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Studying and Test Taking

5-Step Exam Prep Study Plan

Each step is broken down into manageable parts. Do it over the course of a few many depends on how organized you are to begin with, and when your teacher stops teaching new information. 

Step 1: Organize.

  • Find old tests/quizzes, study guides/flashcards, notes and handouts that you will use to study for the exam. 
  • Organize a packet of information, separate from the rest of your work.
  • Identify missing handouts/notes, and get a copy from a classmate or teacher.

Step 2: Survey, get the big picture.

  • Look over notes, tests and quizzes.
  • Make sure you have corrected your mistakes.
  • Make a list of areas in which you are least confident and need additional information/practice.
  • Identify the information you are confident about.

Step 3: Focus your studying.

  • Actively study the information you don’t know.
  • Make outlines, lists, graphic organizers, flashcards, 2 column study guides, predict questions, etc.  
  • Use teacher generated guides, and make your ownbe active.

Step 4: Check yourself.

  • Quiz yourself with a classmate—say answers out loud. 
  • Use new strategies with information you still don’t know. 
  • Highlight key parts of packet you still need to review. 

Step 5: Final Review.

  • Review all information.
  • Outline answers to essays from memory.
  • Write lists, mind maps, etc. from memory.
  • Get a good night’s sleep.

The Curve of Forgetting

Curve of Forgettingthis you should know…

The Curve of Forgetting describes how we retain or get rid of information that we take in. It's based on remembering a one-hour lecture.

On Day 1, at the beginning of the lecture, you go in knowing nothing, or 0%, (where the curve starts at the baseline). At the end of the lecture, you know 100% of what you know, however well you know it (where the curve rises to its highest point).

By Day 2, if you have done nothing with the information you learned in that lecture, didn't think about it, read it again, etc. you will have lost 50%-80% of what you learned. Our brains are constantly recording information on a temporary basis: scraps of conversation heard on the sidewalk, what the person in front of you is wearing. Because the information isn't necessary, and it doesn't come up again, our brains dump it all off, along with what was learned in the lecture that you actually do want to hold on to!

By Day 7, we remember even less, and by Day 30, we retain about 2%-3% of the original hour! This nicely coincides with midterm exams, and may account for feeling as if you've never seen this before in your life when you're studying for examsyou may need to actually re-learn it from scratch.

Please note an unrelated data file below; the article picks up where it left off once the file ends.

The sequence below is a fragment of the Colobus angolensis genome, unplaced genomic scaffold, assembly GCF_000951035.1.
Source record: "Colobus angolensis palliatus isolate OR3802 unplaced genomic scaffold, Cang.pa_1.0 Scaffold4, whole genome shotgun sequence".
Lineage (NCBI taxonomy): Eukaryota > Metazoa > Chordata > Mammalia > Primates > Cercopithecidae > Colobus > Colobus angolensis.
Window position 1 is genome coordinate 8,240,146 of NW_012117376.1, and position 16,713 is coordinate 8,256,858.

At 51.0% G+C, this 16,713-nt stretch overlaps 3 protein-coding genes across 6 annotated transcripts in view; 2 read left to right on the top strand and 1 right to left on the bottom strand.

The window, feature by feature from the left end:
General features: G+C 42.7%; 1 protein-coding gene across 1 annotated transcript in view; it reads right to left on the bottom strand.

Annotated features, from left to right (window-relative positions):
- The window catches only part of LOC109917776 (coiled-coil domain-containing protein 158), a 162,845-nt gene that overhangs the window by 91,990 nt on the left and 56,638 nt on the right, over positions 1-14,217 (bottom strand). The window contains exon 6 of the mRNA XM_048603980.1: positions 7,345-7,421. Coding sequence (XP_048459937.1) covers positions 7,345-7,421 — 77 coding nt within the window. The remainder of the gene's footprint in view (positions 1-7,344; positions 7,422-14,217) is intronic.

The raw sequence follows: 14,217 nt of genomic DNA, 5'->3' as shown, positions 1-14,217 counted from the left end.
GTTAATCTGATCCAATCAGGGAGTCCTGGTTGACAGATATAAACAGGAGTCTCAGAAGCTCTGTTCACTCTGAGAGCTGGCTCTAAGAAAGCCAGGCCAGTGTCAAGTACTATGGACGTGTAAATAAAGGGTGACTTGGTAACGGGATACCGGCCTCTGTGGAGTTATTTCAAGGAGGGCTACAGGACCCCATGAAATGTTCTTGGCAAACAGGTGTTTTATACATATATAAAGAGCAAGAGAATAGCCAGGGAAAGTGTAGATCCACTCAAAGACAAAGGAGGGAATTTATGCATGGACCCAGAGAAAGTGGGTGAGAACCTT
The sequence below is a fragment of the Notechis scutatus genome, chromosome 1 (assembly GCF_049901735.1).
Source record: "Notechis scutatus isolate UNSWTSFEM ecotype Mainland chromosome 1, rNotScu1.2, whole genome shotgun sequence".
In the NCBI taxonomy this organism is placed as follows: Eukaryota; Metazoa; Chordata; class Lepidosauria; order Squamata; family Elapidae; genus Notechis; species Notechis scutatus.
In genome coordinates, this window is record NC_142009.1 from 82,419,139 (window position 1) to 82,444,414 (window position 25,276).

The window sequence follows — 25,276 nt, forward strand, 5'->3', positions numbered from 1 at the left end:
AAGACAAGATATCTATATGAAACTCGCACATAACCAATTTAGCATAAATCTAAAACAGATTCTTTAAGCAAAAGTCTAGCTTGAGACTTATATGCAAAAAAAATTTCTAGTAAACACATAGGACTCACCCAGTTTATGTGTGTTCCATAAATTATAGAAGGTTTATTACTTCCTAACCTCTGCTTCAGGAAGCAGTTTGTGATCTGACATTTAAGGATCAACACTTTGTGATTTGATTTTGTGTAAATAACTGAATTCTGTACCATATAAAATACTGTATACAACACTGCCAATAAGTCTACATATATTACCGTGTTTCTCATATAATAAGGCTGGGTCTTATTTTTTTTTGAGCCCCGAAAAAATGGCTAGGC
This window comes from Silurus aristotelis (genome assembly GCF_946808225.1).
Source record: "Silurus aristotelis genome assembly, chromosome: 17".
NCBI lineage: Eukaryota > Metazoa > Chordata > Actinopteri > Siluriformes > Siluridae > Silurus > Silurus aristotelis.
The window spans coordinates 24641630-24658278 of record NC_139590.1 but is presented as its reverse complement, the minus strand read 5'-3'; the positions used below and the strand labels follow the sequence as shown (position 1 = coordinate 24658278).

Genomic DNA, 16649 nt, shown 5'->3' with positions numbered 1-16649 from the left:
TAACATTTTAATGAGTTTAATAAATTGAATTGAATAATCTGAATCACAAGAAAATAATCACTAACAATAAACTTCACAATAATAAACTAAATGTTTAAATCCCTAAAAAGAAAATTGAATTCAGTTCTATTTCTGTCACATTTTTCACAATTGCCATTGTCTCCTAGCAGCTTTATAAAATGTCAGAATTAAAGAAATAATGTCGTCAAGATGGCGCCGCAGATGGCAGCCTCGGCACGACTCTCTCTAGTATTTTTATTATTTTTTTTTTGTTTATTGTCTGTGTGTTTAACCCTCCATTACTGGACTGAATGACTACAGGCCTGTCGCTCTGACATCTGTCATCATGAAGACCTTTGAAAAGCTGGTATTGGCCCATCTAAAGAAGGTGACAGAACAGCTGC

You can change the shape of that curve! Reprocessing the same chunk of information sends a big signal to your brain to hold onto that data. When the same thing is repeated, your brain says, "Ohthere it is again, I better keep that." When you are exposed to the same information repeatedly, it takes less and less time to "activate" the information in your long term memory and it becomes easier for you to retrieve the information when you need it.

Here's the formula and the case for making time to review material: Within 24 hours of getting the information - spend 10 minutes reviewing and you will raise the curve almost to 100% again. A week later (Day 7), it only takes 5 minutes to "reactivate" the same material, and again raise the curve. By Day 30, your brain will only need 2-4 minutes to give you the feedback, "Yes, I know that..."

Often students feel they can't possibly make time for a review session every day in their schedulesthey have trouble keeping up as it is. However, this review is an excellent investment of time. If you don't review, you will need to spend 40-50 minutes re-learning each hour of material laterdo you have that kind of time? Cramming rarely stores information in your long term memory successfully, this makes it harder to access the material for assignments during the term and for exam preparation.

Many students are amazed at the difference reviewing regularly makes in how much they understand and how well they understand and retain material. It's worth experimenting for a couple weeks, just to see what difference it makes to you!

It is very important to review material within 24 hours for maximum comprehension! You can lose 80% of what you’ve learned if you do not review within the next day.                                       

Remember: if you can’t say it now, you won’t be able to say it tomorrow in class.  Continue to actively review the material until you can recite it from memory!

Making the Most of Memory

Memory: Learning That Persists

Why do we forget?

  • The information is not used or reviewed.
  • Lack of attention and concentration during learning.
  • Disorganization of information. You are likely to forget most of the information you read and/or hear if you don’t organize the ideas in your mind and/or on paper.
  • Interference of other information...don’t take chances, write it down and review soon!

Tips To Improve Your Memory.

  • Study with the intention to remember.
  • Over-learn – elaborative and purposeful rehearsalpractice, practice, practice.
  • Review and explain information until it makes sense.
  • Use strategies appropriate for the task at hand, use different strategies to study for English, Math, Physics…flash cards aren’t the only way.